Safety-Net Health Centers Eye ARPA to Expand Care
Monday, July 11, 2022
Wyoming lawmakers are set to distribute $85 million in federal pandemic relief for capital-improvement projects, and Tracy Brosius - the CEO of HealthWorks, a safety-net health center in Cheyenne - is getting in line.
While everyone wants to be finished with COVID, she said COVID is not finished with us. And as winter months creep closer, she said she does not want to see clinicians treating patients in parking lots in the snow again this year because of lack of space.
"So I just really think an investment in capital construction at this point in time," said Brosius, "would really be able to help us with the dignity of both my providers and our patients."
Brosius - who is also the incoming executive director of the Wyoming Primary Care Association - called the American Rescue Plan Act money a once-in-a-generation opportunity to access capital for Wyoming's federally qualified health centers that serve some 50,000 residents each year regardless of their ability to pay.
Senate File 0066, passed in the last session, tasks the State Loan and Investment Board - which includes Gov. Mark Gordon - to decide who will receive funding.
Brosius said the need for counseling and other behavioral health services exploded during the pandemic. She noted that expanding facilities will be critical for addressing COVID's long-term ripple effects on mental health.
"We have five clinicians at this point," said Brosius, "but physically we do not have enough space to hire another staff member, because we just don't have a space to put them. So therefore we can't expand our services and treat more patients."
Wyoming's health centers contribute $71 billion a year in economic impact, but Brosius said they face unique challenges raising large sums required for construction projects.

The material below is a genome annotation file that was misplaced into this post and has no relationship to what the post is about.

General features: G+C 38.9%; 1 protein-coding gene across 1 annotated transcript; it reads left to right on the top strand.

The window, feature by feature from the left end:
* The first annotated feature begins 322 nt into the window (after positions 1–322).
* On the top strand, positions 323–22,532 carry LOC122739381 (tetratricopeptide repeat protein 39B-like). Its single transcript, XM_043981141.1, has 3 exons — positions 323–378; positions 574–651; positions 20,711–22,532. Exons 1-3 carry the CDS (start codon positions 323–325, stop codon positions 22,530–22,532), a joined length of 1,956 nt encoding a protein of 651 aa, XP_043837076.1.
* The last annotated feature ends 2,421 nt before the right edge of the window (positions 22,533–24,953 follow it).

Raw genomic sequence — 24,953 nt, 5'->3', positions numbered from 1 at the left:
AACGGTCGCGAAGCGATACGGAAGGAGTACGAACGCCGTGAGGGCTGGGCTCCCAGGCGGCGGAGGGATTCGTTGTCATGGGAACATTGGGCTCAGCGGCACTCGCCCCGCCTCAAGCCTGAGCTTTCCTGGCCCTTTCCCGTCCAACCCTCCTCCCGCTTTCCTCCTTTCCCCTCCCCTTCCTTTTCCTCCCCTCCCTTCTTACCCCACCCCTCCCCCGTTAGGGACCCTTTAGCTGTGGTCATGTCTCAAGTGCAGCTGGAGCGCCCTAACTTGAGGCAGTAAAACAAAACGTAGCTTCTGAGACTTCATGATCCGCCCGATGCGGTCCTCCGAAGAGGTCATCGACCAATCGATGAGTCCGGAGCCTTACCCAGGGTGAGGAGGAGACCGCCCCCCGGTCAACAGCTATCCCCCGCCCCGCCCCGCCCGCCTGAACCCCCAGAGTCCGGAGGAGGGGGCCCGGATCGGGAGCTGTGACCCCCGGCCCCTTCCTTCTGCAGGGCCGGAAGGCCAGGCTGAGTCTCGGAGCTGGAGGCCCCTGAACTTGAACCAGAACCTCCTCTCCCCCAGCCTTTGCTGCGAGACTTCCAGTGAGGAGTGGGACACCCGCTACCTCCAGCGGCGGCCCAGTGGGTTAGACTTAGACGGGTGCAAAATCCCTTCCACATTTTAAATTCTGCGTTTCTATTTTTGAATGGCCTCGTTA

She said she believes health centers are a good fit for federal funds because they predominately serve the state's most vulnerable populations.
"In many cases in Census tracts where people have low income levels and/or difficulties seeking care," said Brosius. "So this funding would allow us to build and access capital that most of our clinics are not able to generate for themselves."
get more stories like this via email
Millions of Americans with student loans are anxious to hear if the Supreme Court will uphold President Joe Biden's plan to offer up to $20,000 in stu…
The public has until February 13th to weigh in on new rules proposed by the Environmental Protection Agency to reduce methane pollution at oil and gas…
Health and Wellness
The Massachusetts Attorney General's Office has announced the launch of a new hotline for abortion-care providers and people seeking confidential lega…
For the second time in nearly a decade, North Dakota is considering changes to a longstanding law that blocks corporate ownership of farms. With …
Racial disparities are apparent when it comes to rooftop solar installation, researchers have reported. In Minnesota, there are efforts to close …
Southern Oregon continues to recover from the fires of 2020 and grants are helping residents in the region. The Almeda Fire in Jackson County …
New funds will help plug abandoned oil and gas wells in the Keystone State, and should boost the region's economy in the process. It is a big job…
Critics of a proposal in the Iowa Legislature to broaden the Iowa Attorney General's authority say it could inject politics into the historically nonp…